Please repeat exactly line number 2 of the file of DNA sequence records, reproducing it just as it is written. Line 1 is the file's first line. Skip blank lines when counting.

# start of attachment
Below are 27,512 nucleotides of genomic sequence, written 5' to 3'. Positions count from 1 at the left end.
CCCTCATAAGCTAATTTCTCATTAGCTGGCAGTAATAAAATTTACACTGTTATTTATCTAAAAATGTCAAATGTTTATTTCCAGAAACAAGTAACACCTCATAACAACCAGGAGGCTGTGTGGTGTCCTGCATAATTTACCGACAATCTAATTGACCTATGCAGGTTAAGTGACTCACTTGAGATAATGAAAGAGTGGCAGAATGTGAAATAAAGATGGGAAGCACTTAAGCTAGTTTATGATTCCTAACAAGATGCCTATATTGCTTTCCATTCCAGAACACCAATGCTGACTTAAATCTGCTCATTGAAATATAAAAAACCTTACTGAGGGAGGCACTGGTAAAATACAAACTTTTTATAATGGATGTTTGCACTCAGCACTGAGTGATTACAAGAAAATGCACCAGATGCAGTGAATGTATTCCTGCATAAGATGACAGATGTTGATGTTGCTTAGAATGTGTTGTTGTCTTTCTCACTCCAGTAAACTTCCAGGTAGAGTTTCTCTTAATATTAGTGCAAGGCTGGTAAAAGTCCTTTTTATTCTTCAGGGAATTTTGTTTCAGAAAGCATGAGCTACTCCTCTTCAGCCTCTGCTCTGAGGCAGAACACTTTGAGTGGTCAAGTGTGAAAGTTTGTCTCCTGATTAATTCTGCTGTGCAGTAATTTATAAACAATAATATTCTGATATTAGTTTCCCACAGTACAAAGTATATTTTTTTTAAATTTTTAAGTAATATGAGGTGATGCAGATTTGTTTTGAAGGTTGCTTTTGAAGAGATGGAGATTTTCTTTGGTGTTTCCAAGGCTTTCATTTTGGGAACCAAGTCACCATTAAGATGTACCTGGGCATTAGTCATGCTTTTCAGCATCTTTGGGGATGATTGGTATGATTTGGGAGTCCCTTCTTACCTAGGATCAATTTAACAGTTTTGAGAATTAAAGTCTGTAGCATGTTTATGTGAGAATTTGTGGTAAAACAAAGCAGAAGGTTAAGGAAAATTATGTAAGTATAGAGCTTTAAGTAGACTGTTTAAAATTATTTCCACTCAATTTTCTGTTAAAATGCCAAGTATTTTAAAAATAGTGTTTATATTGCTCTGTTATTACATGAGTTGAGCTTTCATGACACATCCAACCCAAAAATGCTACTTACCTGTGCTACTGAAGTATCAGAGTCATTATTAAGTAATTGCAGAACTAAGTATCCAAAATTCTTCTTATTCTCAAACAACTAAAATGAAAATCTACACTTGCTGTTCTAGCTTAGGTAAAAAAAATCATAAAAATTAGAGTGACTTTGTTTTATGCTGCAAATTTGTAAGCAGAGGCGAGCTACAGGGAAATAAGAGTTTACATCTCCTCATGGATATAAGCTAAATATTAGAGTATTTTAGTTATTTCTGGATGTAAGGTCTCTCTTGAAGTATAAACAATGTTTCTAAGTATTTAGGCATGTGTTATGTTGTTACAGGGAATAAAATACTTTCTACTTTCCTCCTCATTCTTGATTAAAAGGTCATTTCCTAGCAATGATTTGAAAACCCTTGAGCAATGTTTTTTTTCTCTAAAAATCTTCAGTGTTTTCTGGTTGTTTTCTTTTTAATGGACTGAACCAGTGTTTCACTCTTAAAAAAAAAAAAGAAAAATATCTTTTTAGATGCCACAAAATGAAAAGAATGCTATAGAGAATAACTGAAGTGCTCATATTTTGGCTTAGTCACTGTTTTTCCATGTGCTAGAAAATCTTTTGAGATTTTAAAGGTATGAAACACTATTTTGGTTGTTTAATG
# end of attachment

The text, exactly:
CCCTCATAAGCTAATTTCTCATTAGCTGGCAGTAATAAAATTTACACTGTTATTTATCTAAAAATGTCAAATGTTTATTTCCAGAAACAAGTAACACCTCATAACAACCAGGAGGCTGTGTGGTGTCCTGCATAATTTACCGACAATCTAATTGACCTATGCAGGTTAAGTGACTCACTTGAGATAATGAAAGAGTGGCAGAATGTGAAATAAAGATGGGAAGCACTTAAGCTAGTTTATGATTCCTAACAAGATGCCTATATTGCTTTCCATTCCAGAACACCAATGCTGACTTAAATCTGCTCATTGAAATATAAAAAACCTTACTGAGGGAGGCACTGGTAAAATACAAACTTTTTATAATGGATGTTTGCACTCAGCACTGAGTGATTACAAGAAAATGCACCAGATGCAGTGAATGTATTCCTGCATAAGATGACAGATGTTGATGTTGCTTAGAATGTGTTGTTGTCTTTCTCACTCCAGTAAACTTCCAGGTAGAGTTTCTCTTAATATTAGTGCAAGGCTGGTAAAAGTCCTTTTTATTCTTCAGGGAATTTTGTTTCAGAAAGCATGAGCTACTCCTCTTCAGCCTCTGCTCTGAGGCAGAACACTTTGAGTGGTCAAGTGTGAAAGTTTGTCTCCTGATTAATTCTGCTGTGCAGTAATTTATAAACAATAATATTCTGATATTAGTTTCCCACAGTACAAAGTATATTTTTTTTAAATTTTTAAGTAATATGAGGTGATGCAGATTTGTTTTGAAGGTTGCTTTTGAAGAGATGGAGATTTTCTTTGGTGTTTCCAAGGCTTTCATTTTGGGAACCAAGTCACCATTAAGATGTACCTGGGCATTAGTCATGCTTTTCAGCATCTTTGGGGATGATTGGTATGATTTGGGAGTCCCTTCTTACCTAGGATCAATTTAACAGTTTTGAGAATTAAAGTCTGTAGCATGTTTATGTGAGAATTTGTGGTAAAACAAAGCAGAAGGTTAAGGAAAATTATGTAAGTATAGAGCTTTAAGTAGACTGTTTAAAATTATTTCCACTCAATTTTCTGTTAAAATGCCAAGTATTTTAAAAATAGTGTTTATATTGCTCTGTTATTACATGAGTTGAGCTTTCATGACACATCCAACCCAAAAATGCTACTTACCTGTGCTACTGAAGTATCAGAGTCATTATTAAGTAATTGCAGAACTAAGTATCCAAAATTCTTCTTATTCTCAAACAACTAAAATGAAAATCTACACTTGCTGTTCTAGCTTAGGTAAAAAAAATCATAAAAATTAGAGTGACTTTGTTTTATGCTGCAAATTTGTAAGCAGAGGCGAGCTACAGGGAAATAAGAGTTTACATCTCCTCATGGATATAAGCTAAATATTAGAGTATTTTAGTTATTTCTGGATGTAAGGTCTCTCTTGAAGTATAAACAATGTTTCTAAGTATTTAGGCATGTGTTATGTTGTTACAGGGAATAAAATACTTTCTACTTTCCTCCTCATTCTTGATTAAAAGGTCATTTCCTAGCAATGATTTGAAAACCCTTGAGCAATGTTTTTTTTCTCTAAAAATCTTCAGTGTTTTCTGGTTGTTTTCTTTTTAATGGACTGAACCAGTGTTTCACTCTTAAAAAAAAAAAAGAAAAATATCTTTTTAGATGCCACAAAATGAAAAGAATGCTATAGAGAATAACTGAAGTGCTCATATTTTGGCTTAGTCACTGTTTTTCCATGTGCTAGAAAATCTTTTGAGATTTTAAAGGTATGAAACACTATTTTGGTTGTTTAATG